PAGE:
Higher education brings both public and private benefits. It has been estimated that the private benefits accruing to South African graduates are higher than anywhere else in the world. Graduates have far higher earning powers than those without university qualifications;

If additional money is to be found from the public purse for free higher education, it will come at huge cost and hard choices will have to be made. Are the trade-offs justified in a country such as SA, with unacceptable levels of poverty and growing inequality? Can free higher education be justified while preschool education is not free or even freely accessible, while large numbers of girls miss out on school every month because their families cannot afford sanitary towels and disabled children languish at home without access to proper facilities?

The National Health Insurance scheme is long overdue and unlikely to be realised if additional resources are channelled to defray the shortfall in higher education fees. Similarly, the expansion and strengthening of the post-school college sector would be set back;

Universities are already underfunded. The government subsidy has not kept abreast of enrolment growth or real cost increases. If universities lose their ability to generate fee income, deficits will mount, with an inevitable decline in capacity for teaching and knowledge production.

It is also highly unlikely that the government will be able to sustain current levels of funding. This has been the experience elsewhere on the continent — free higher education has not been sustained, especially in the light of increased pressure for access. This has led to dual tracks in terms of which governments have allowed universities to admit private fee-paying students.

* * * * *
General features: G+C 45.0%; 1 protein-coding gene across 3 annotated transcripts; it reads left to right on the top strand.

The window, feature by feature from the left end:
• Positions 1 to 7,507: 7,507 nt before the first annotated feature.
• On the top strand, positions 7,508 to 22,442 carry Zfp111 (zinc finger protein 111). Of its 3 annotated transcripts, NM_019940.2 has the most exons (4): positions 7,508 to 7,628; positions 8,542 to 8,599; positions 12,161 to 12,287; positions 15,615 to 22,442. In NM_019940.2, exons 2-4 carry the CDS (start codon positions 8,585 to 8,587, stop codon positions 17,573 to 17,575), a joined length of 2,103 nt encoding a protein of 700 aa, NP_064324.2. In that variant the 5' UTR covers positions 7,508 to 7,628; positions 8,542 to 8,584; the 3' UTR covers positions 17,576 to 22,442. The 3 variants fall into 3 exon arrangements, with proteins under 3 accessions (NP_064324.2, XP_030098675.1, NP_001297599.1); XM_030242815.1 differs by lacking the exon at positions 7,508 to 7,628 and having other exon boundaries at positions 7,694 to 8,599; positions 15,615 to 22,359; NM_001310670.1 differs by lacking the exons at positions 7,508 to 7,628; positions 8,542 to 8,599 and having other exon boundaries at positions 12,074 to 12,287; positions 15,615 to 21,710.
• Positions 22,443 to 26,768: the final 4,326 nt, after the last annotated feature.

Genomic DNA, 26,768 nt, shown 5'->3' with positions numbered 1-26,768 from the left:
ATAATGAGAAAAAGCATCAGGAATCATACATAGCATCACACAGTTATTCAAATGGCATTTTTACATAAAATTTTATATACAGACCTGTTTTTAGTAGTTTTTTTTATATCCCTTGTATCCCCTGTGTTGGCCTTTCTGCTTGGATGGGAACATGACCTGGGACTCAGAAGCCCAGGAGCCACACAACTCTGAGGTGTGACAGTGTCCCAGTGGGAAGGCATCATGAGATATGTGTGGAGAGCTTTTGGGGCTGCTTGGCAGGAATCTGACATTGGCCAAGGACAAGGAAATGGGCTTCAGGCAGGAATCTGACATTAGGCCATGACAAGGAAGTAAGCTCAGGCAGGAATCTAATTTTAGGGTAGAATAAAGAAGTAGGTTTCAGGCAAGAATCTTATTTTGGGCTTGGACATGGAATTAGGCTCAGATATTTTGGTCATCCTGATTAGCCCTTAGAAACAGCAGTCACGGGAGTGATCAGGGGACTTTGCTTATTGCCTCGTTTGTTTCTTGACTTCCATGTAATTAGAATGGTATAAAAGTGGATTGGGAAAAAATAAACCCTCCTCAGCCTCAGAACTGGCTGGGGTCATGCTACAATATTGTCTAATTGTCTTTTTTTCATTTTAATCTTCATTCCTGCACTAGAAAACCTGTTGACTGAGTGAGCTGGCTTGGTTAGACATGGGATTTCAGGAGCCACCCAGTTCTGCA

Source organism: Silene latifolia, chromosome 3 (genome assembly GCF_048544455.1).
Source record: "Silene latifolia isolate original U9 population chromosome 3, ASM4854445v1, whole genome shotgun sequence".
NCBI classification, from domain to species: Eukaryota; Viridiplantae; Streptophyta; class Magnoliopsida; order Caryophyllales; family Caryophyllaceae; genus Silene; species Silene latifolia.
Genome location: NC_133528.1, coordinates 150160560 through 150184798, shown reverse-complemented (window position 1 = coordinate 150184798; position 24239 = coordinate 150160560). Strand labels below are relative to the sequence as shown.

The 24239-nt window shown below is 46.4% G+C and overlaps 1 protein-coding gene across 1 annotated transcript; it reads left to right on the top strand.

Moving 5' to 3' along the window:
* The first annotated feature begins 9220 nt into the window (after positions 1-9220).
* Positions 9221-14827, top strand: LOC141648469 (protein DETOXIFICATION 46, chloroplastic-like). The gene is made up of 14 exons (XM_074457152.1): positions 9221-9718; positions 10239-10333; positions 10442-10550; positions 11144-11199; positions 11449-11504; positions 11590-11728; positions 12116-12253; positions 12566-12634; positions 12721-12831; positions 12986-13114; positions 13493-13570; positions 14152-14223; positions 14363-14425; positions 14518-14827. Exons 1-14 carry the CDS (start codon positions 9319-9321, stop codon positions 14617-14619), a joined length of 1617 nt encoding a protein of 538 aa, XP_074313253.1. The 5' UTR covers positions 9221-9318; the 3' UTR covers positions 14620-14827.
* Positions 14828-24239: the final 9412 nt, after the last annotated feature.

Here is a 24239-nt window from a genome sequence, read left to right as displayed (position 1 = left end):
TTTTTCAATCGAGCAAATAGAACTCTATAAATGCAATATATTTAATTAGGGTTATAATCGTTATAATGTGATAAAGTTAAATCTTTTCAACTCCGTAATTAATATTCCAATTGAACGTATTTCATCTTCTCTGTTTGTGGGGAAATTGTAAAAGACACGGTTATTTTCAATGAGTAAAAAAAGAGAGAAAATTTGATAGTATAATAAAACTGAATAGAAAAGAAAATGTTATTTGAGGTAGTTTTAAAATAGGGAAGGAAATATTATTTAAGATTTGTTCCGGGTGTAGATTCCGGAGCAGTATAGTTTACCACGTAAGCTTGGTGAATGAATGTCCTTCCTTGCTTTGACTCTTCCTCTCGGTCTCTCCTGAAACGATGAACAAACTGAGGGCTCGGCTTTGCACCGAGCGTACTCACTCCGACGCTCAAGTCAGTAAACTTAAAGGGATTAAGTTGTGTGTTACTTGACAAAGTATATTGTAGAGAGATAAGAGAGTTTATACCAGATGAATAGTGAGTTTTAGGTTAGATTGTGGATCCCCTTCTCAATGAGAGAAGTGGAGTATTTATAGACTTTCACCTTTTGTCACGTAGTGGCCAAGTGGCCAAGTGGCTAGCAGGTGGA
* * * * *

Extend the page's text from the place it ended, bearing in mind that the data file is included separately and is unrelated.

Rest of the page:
Elsewhere in the global South, free higher education has not served the poor well. In Brazil, for example, the poor majority who cannot be accommodated in the prestigious public universities attend private institutions of dubious quality.

India’s higher education system may have at its pinnacle prestigious institutes of technology, but for the rest, public universities are underfunded and increasingly facing onslaughts on institutional autonomy and academic freedom. Free higher education works in wealthy societies such as the Nordic countries, but comparisons are futile.

Those who argue for free higher education are driven by concerns for social justice, but I doubt whether their goals can be achieved within the constraints of SA’s current political and economic strictures.

It requires entirely different approaches to determining national priorities and these cannot be confined to the higher education sector. It has to be driven by a much broader debate and process of societal engagement, but one that should not hold higher education hostage.

Badsha is CEO of the Cape Higher Education Consortium and former deputy director-general in the Department of Education